“The moment anyone started to talk to Marx about morality, he would roar with laughter” - Karl Vörlander

“I am closely following the situation in Russia. I try to get testimonies from eyewitnesses, not from newspapers that lie non-stop. I approve of the Russian revolution because it proclaimed the principle of honesty on one-sixth of the earth’s surface. The Soviet Union is facing incredible temptations, but the state is ready to overcome them. The Russians were lucky - they have socialism and Stalin. Happy people with a wise leader. I envy the Russians and pity my compatriots who are ruled by three random people (after the assassination of Alexander, a three-member governorship took over the role of king). Only under the leadership of a wise and strong leader are the people capable of feats. If I could go back half a century, I wouldn’t think for a second, I would go to Moscow and send Bechelor and Edison to hell. In my small library, I keep a collection of texts about the October Revolution, which was given to me by Skvirski (Soviet Ambassador to the United States). I often return to the collection and think with sympathy about the country I cannot visit. Age has many advantages, but also two disadvantages - poor health and thinking in the spirit: ‘I will never succeed in this.’ If I had children or grandchildren, I would probably, for their happiness, decide to go to the USSR. To go alone, at this age, I will not. I remember saying to Skvirski on one occasion: ‘There is no point in transporting old bones across the ocean. You need to move while you are young so that the new homeland can benefit as much as possible. My departure to the USSR would be just a burden for you’” - Nikola Tesla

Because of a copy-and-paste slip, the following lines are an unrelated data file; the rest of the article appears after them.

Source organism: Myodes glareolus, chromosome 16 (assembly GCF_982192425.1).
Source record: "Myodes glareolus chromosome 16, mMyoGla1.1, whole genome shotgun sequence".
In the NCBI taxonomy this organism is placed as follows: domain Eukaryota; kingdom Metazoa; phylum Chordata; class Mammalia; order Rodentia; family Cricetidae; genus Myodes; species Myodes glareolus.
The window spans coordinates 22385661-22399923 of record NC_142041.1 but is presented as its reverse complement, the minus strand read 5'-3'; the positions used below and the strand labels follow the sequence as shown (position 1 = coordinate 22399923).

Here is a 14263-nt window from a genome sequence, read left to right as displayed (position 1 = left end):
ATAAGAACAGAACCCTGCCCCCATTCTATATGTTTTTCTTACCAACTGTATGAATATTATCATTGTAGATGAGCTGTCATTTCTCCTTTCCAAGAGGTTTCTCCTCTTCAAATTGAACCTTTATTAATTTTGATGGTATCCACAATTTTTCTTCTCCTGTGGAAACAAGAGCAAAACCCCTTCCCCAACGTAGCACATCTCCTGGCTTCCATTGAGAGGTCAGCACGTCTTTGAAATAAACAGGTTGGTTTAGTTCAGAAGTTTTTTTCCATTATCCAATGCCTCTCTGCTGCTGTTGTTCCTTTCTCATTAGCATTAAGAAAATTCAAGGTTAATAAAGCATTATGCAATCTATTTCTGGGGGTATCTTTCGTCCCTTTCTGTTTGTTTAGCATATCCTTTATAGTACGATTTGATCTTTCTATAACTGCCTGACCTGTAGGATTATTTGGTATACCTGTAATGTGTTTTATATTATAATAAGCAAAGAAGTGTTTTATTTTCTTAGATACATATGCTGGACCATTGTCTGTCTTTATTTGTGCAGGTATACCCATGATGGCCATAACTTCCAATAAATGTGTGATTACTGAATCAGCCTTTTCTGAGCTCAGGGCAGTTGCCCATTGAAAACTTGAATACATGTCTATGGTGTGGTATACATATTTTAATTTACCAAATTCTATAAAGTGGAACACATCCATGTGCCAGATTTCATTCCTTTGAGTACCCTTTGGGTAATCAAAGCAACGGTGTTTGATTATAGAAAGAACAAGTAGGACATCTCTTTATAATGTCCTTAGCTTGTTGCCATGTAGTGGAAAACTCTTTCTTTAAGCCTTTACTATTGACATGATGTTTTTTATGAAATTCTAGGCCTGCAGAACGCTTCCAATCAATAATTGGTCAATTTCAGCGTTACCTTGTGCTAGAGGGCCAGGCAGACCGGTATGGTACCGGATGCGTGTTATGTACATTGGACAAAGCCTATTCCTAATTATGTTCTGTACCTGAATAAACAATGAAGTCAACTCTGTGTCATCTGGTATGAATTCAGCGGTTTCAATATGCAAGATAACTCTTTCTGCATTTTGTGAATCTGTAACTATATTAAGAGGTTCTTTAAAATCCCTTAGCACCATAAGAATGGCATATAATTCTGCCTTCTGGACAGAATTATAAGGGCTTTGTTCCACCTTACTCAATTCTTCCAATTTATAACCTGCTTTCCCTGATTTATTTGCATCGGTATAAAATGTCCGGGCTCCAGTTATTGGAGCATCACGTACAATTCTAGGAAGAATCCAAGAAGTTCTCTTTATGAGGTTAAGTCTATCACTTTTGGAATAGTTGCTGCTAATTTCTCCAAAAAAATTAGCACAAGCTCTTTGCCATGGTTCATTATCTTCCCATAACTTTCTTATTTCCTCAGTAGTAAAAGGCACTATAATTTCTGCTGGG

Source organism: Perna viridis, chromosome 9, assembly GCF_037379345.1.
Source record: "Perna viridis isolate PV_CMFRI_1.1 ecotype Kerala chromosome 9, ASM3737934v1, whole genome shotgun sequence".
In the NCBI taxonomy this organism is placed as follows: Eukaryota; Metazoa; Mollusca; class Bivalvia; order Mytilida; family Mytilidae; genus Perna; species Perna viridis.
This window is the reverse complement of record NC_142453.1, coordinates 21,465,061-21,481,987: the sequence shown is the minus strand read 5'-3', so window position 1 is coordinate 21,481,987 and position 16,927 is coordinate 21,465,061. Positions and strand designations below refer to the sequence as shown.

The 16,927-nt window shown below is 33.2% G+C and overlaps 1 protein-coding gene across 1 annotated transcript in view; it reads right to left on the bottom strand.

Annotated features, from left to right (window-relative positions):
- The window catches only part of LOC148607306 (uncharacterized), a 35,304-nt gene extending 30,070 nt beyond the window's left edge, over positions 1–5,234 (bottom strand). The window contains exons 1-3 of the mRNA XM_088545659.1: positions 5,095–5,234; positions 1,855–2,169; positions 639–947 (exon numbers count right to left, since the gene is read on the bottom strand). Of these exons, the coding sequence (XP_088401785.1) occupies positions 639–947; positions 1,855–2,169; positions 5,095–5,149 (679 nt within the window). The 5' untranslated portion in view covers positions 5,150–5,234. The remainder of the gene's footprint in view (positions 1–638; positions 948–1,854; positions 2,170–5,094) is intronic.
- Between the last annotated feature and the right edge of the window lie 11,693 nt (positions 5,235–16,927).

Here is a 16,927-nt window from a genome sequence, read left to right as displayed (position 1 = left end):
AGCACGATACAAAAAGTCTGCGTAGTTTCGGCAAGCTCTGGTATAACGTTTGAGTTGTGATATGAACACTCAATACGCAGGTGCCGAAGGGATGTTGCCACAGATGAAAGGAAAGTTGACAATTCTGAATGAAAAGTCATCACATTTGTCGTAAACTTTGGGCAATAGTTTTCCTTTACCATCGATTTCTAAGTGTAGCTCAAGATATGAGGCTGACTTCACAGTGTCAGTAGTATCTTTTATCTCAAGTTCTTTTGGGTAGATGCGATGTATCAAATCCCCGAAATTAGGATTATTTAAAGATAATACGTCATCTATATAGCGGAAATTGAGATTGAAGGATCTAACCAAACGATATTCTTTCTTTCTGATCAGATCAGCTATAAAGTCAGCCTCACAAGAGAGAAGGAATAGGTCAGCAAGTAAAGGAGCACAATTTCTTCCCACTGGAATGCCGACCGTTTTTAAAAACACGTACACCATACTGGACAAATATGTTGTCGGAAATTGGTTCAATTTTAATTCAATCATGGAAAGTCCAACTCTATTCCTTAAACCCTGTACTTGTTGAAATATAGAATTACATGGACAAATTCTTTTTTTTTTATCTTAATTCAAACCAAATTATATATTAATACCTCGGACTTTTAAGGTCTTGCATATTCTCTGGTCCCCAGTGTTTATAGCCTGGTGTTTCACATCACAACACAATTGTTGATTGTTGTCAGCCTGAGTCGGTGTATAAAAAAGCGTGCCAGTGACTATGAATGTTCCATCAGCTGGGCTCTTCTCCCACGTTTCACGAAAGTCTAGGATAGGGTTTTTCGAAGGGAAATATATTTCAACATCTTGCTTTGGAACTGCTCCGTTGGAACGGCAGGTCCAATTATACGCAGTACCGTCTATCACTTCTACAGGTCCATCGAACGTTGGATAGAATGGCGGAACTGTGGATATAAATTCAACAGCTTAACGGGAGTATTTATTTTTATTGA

“Capitalism is the extraordinary belief that the nastiest of men for the nastiest of motives will somehow work for the benefit of all” - John M. Keynes

“[On the industrialisation of the Soviet economy] The result is impressive” - John M. Keynes

“It is said that in that ‘will’ Comrade Lenin suggested to the congress that in view of Stalin’s ‘rudeness’ it should consider the question of putting another comrade in Stalin’s place as General Secretary. That is quite true. Yes, comrades, I am rude to those who grossly and perfidiously wreck and split the Party. I have never concealed this and do not conceal it now. Perhaps some mildness is needed in the treatment of splitters, but I am a bad hand at that. At the very first meeting of the plenum of the Central Committee after the Thirteenth Congress I asked the plenum of the Central Committee to release me from my duties as General Secretary. The congress itself discussed this question. It was discussed by each delegation separately, and all the delegations unanimously, including Trotsky, Kamenev and Zinoviev, obliged Stalin to remain at his post. What could I do? Desert my post? That is not in my nature; I have never deserted any post, and I have no right to do so, for that would be desertion. As I have already said before, I am not a free agent, and when the Party imposes an obligation upon me, I must obey” - J.V. Stalin